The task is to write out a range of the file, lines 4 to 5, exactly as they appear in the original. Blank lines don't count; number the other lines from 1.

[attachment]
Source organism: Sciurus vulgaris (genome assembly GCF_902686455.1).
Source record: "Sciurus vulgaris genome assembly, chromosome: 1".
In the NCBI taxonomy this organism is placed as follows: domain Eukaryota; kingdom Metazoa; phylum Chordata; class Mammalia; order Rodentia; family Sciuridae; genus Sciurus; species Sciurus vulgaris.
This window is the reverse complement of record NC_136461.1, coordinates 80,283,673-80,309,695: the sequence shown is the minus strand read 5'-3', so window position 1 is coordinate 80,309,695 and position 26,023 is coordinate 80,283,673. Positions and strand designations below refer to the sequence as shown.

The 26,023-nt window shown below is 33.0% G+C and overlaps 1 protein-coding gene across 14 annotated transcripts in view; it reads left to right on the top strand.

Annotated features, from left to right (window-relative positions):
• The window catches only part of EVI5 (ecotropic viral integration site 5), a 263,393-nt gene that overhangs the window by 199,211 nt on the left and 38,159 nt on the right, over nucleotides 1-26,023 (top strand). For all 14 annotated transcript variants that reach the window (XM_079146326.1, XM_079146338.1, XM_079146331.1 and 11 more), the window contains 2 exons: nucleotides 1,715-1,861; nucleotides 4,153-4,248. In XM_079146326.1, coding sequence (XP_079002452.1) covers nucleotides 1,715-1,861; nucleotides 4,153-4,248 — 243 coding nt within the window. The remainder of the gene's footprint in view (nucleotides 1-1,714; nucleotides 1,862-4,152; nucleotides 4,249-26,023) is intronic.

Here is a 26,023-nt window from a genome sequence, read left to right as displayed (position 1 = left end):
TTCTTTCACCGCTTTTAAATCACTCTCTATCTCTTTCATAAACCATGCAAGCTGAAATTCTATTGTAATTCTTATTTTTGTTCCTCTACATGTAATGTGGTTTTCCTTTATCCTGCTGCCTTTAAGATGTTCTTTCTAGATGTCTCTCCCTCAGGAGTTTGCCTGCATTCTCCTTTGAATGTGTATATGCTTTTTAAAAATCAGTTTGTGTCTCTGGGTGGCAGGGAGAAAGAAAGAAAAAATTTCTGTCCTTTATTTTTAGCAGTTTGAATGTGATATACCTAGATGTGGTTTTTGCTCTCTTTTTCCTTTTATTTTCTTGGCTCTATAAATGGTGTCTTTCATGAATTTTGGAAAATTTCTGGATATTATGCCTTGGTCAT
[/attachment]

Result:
This window is the reverse complement of record NC_136461.1, coordinates 80,283,673-80,309,695: the sequence shown is the minus strand read 5'-3', so window position 1 is coordinate 80,309,695 and position 26,023 is coordinate 80,283,673. Positions and strand designations below refer to the sequence as shown.

The 26,023-nt window shown below is 33.0% G+C and overlaps 1 protein-coding gene across 14 annotated transcripts in view; it reads left to right on the top strand.